John Prados"Introduction to the Commentaries on the History of the Southern Resistance," review of Lịch sử Nam bộ kháng chiến (History of the Southern Resistance), edited by Hội Đồng Chỉ Đạo Biên Soạn Lịch Sử Nam Bộ Kháng Chiến, Cold War International History ProjectOctober 2014.

What follows is an effort to evaluate the historical contributions made by the Vietnamese work History of the Southern Resistance (Lịch sử Nam bộ kháng chiến), published in Hanoi in 2010.[1] This multi-volume history, the ambitious product of a committee of Vietnamese academics, scholars, and historians, represented nothing less than an effort to reframe the story of the Vietnamese wars to accord full voice to the National Front for the Liberation of South Vietnam (NFLSV), the communist insurgent movement in South Vietnam which first took up arms against the Saigon government, but which is too often subsumed under the umbrella of the leadership of the Vietnamese Communist Party and the actions of North Vietnam, the Democratic Republic of Vietnam. The Cold War International History Project (CWIHP) of the Woodrow Wilson International Center for Scholars and the National Security Archive became aware of this project in 2008, when former United Nations official Lutz Baehr approached us. Lutz had long experience in Vietnam and knew a number of the Vietnamese involved in this project. Both our organizations sent representatives to a workshop in Ho Chi Minh City (the former Saigon), where we convened with a cross-section of the Vietnamese scholars working on the Southern Resistance project, as well as other Vietnamese historians.

At the time the Vietnamese wanted international participation and support for their project, and there were hopes for a major translation plus a global conference to be based upon this and other new histories. The Cold War International History Project and the National Security Archive were enticed by the possibility that this kind of an “official history” of the NFLSV might include, or lead to, the actual declassification and release, of archives of the insurgency which would then become available to researchers. When the German-American former official Lutz Baehr approached us, Christian Ostermann took the lead for CWIHP, and I did so for the National Security Archive. We were anxious to review the final product, the History of the Southern Resistance, before attempting to move ahead on translation of such a long work or underwriting an international conference.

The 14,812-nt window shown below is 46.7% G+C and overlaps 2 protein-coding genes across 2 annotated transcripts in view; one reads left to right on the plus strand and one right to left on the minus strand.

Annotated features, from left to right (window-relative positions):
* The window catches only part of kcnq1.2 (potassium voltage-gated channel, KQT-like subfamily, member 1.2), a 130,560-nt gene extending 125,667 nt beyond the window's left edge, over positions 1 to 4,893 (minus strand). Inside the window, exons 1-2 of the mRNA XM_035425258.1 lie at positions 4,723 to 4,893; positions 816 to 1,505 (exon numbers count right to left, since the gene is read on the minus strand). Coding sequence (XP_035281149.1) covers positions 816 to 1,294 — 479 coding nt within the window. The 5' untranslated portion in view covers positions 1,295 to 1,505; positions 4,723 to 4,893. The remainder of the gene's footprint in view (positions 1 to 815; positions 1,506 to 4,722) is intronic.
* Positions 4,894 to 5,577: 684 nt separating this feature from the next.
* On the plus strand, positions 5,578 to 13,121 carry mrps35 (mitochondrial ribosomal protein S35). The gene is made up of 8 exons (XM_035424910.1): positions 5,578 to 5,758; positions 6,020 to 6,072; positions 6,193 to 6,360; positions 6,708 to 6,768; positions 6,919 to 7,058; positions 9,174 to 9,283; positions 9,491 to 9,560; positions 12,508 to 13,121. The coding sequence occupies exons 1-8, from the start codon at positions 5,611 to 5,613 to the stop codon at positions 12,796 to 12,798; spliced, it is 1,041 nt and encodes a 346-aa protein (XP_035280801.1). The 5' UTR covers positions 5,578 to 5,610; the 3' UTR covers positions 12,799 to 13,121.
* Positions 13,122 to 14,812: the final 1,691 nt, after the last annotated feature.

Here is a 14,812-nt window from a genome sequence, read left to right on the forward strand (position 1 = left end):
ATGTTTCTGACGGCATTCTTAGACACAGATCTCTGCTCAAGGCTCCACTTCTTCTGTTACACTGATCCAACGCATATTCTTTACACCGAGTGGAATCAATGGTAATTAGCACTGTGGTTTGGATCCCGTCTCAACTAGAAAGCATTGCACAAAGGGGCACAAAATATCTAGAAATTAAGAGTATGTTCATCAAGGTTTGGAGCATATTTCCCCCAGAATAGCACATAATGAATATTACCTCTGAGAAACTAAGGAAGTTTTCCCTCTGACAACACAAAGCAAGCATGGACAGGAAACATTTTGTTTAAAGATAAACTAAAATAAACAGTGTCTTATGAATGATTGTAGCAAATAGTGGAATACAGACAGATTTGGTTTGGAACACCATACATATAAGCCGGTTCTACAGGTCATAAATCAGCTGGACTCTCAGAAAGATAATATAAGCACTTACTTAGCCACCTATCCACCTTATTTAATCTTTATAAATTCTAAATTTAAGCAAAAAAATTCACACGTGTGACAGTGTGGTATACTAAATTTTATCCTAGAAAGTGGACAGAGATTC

The process took longer than anyone had expected and followed a lengthy period of delays. The Council of Direction for the History of the Resistance of South Vietnam (Hội Đồng Chỉ Đạo Biên Soạn Lịch Sử Nam Bộ Kháng Chiến) suffered setbacks when senior Vietnamese leaders who had been strong supporters, people like Nguyen Huu Tho, Vo Van Kiet, and Tran Bach Dang, either passed away or retired. There were the usual difficulties of getting contributors to complete their parts of a joint project, and of the Council editing the overall package. The Council’s product then had to pass muster with other Vietnamese historians to receive an official approval from the national government in Hanoi. Lutz Baehr’s commentary appended below offers the best insight into the creation of the history.[2] As an officially approved history it was produced by National Political Publishers (Nhà xuất bản Chính trị quốc gia), the Vietnamese Communist Party press. Here in the West, for a considerable time, we heard only tales of the history, which apparently sold out very quickly upon its May 2010 release. Copies became available in the United States sometime in 2012.